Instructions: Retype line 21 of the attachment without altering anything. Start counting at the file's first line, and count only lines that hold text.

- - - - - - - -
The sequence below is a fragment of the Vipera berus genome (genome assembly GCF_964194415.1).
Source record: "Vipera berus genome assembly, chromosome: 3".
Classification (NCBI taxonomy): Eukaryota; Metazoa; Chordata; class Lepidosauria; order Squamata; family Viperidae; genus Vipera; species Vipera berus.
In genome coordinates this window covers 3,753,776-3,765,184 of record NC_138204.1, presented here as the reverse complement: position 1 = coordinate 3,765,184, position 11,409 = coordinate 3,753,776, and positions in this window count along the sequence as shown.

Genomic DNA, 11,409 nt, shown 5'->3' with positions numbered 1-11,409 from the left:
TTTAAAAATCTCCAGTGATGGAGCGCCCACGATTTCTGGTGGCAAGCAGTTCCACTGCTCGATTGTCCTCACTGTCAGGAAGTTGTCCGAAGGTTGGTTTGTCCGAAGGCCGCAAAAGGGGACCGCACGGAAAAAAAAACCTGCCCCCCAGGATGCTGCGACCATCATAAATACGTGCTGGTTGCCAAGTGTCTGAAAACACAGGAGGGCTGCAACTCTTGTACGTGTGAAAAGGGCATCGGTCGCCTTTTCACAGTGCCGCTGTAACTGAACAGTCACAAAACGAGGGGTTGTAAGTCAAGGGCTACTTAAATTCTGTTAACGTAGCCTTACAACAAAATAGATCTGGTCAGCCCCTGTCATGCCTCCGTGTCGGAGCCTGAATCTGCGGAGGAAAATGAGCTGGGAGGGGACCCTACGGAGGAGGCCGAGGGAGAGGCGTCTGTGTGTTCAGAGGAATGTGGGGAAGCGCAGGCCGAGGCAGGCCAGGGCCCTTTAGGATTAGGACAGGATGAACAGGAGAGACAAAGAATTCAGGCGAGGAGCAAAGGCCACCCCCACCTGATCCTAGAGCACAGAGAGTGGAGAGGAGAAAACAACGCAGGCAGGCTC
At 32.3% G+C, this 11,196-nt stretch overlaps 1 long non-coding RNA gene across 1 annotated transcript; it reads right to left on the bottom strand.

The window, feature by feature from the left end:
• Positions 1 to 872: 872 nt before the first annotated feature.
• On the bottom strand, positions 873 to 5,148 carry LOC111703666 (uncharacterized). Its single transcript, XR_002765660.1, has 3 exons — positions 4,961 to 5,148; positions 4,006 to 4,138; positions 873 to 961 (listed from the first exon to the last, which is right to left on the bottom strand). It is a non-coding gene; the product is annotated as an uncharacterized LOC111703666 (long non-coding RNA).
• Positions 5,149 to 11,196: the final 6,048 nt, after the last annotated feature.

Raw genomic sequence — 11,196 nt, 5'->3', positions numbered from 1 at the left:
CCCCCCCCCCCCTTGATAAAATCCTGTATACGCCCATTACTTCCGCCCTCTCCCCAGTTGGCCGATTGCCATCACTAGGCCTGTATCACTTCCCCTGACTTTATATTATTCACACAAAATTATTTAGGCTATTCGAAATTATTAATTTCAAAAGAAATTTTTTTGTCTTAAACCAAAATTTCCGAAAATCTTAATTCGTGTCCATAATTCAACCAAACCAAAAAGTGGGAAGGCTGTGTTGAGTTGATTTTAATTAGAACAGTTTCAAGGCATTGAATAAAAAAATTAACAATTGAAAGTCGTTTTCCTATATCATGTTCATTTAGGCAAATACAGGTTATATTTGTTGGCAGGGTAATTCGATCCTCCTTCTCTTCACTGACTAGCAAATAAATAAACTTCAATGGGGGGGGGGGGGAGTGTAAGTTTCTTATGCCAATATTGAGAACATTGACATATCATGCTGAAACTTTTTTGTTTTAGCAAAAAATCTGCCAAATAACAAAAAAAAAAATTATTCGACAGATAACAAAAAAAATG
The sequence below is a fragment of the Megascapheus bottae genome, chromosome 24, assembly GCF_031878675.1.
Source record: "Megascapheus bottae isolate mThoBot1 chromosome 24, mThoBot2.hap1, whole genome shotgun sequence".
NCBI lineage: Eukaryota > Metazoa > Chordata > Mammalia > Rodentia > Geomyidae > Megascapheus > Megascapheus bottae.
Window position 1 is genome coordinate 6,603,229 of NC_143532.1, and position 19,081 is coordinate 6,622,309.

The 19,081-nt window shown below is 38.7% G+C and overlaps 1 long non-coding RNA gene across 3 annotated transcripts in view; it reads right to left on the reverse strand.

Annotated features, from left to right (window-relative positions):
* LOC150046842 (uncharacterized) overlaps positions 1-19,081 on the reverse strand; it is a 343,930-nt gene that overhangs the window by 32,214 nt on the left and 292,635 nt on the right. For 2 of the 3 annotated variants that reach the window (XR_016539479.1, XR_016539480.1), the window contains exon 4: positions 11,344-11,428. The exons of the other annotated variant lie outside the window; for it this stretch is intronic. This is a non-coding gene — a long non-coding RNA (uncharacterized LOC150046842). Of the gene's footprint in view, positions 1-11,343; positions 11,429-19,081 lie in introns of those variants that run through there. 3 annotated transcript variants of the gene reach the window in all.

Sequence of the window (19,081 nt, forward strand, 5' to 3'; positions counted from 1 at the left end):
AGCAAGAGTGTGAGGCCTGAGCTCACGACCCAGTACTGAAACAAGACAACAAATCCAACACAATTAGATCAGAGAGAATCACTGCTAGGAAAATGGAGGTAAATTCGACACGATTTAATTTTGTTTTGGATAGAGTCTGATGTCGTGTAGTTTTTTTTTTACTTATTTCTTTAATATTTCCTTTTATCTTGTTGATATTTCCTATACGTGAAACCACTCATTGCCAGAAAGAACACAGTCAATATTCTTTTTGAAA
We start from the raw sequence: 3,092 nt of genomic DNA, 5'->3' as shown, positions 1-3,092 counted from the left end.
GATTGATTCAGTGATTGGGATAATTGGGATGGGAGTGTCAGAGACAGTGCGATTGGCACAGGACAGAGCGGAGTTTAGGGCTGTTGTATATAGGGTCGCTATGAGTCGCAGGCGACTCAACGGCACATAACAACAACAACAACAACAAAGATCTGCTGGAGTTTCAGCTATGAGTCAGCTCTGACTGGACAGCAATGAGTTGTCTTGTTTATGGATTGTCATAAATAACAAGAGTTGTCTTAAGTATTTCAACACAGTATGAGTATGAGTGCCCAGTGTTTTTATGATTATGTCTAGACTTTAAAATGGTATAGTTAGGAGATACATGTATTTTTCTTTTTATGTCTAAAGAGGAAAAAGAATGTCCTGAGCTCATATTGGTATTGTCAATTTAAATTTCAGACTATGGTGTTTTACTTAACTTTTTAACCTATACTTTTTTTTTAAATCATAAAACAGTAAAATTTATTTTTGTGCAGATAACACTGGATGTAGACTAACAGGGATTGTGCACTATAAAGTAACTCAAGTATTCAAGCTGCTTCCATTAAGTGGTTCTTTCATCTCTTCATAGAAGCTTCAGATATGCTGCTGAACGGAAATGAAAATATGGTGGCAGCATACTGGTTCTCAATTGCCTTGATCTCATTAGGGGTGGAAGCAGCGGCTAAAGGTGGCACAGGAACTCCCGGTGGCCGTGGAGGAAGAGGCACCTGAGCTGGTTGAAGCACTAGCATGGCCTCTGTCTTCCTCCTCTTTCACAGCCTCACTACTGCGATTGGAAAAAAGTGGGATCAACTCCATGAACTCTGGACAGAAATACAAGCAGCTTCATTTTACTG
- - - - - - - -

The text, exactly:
Sequence of the window (19,081 nt, forward strand, 5' to 3'; positions counted from 1 at the left end):